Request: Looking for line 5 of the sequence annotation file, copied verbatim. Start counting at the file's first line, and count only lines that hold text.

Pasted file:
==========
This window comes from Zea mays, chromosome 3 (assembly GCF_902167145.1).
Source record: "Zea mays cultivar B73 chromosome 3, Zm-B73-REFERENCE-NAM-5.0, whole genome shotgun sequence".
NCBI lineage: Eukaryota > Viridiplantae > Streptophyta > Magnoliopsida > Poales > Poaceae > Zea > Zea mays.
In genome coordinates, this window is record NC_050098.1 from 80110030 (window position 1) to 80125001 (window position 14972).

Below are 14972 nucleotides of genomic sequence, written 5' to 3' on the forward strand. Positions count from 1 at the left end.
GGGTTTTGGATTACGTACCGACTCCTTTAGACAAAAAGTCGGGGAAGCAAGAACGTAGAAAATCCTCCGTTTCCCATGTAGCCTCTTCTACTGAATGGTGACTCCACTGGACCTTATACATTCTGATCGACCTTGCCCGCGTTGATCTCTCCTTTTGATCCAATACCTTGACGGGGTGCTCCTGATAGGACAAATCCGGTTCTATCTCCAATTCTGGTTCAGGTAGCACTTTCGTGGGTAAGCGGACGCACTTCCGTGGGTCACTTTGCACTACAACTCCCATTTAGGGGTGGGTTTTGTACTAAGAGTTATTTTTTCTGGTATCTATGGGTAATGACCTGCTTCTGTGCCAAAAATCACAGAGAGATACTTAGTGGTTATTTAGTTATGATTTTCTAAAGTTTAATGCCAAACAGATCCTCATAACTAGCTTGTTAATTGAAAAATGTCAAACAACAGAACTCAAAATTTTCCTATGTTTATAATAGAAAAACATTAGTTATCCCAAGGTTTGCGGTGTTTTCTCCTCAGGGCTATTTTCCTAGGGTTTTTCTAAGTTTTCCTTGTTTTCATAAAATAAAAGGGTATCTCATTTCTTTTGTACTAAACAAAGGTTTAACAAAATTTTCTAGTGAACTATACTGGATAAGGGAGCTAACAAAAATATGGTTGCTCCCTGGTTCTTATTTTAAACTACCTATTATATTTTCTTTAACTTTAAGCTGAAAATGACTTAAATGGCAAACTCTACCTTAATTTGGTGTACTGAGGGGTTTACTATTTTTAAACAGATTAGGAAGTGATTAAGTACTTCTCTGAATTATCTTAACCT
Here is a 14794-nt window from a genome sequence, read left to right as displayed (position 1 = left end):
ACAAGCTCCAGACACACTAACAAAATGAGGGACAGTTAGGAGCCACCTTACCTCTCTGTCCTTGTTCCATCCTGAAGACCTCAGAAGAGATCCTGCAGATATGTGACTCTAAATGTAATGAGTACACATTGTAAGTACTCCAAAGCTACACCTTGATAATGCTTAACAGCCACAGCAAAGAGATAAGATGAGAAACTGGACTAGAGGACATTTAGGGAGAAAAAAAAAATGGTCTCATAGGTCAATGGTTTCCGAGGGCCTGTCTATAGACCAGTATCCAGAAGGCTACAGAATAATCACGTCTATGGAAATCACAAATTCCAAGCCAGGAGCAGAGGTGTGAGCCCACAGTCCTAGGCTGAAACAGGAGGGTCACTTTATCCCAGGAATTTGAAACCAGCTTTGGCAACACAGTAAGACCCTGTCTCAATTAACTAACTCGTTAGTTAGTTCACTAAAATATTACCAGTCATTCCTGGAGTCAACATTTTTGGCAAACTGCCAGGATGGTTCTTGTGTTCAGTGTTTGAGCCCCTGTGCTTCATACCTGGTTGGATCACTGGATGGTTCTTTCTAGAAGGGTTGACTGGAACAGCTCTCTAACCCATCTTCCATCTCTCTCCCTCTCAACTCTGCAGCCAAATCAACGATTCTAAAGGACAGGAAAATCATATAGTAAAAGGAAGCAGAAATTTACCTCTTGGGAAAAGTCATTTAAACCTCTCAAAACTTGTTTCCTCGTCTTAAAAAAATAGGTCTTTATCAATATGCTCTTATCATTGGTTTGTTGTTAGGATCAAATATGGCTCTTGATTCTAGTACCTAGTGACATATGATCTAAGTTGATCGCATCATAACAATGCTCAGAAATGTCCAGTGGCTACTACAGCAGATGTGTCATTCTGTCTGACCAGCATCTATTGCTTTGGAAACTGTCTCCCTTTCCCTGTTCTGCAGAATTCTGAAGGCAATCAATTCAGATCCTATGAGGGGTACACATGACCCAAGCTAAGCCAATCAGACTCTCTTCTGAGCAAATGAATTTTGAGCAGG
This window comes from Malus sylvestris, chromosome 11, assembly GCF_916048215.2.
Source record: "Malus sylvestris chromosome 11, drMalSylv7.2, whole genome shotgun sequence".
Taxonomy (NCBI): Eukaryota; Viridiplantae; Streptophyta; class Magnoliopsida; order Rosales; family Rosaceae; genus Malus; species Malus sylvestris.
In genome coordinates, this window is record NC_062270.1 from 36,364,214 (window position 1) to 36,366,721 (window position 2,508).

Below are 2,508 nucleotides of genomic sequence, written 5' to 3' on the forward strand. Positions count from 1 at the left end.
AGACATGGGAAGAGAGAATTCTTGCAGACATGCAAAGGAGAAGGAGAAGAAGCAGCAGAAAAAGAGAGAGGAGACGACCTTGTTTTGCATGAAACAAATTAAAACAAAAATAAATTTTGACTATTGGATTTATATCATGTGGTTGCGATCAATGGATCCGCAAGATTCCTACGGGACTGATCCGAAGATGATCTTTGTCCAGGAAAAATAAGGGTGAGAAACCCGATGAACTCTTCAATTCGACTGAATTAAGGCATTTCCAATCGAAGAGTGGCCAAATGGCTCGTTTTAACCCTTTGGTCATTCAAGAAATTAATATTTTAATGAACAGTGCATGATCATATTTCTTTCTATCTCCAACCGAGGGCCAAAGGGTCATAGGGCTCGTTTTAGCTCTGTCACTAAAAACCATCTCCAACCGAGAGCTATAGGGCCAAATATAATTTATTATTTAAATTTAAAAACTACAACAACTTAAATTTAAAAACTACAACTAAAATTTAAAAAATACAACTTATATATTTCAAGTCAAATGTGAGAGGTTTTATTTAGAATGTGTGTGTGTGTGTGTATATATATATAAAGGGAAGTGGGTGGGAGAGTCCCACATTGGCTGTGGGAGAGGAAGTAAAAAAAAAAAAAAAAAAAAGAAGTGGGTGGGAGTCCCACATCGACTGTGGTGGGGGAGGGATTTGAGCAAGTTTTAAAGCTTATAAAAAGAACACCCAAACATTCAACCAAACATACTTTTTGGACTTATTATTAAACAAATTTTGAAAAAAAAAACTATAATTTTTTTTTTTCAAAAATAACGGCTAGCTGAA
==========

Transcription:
Below are 14972 nucleotides of genomic sequence, written 5' to 3' on the forward strand. Positions count from 1 at the left end.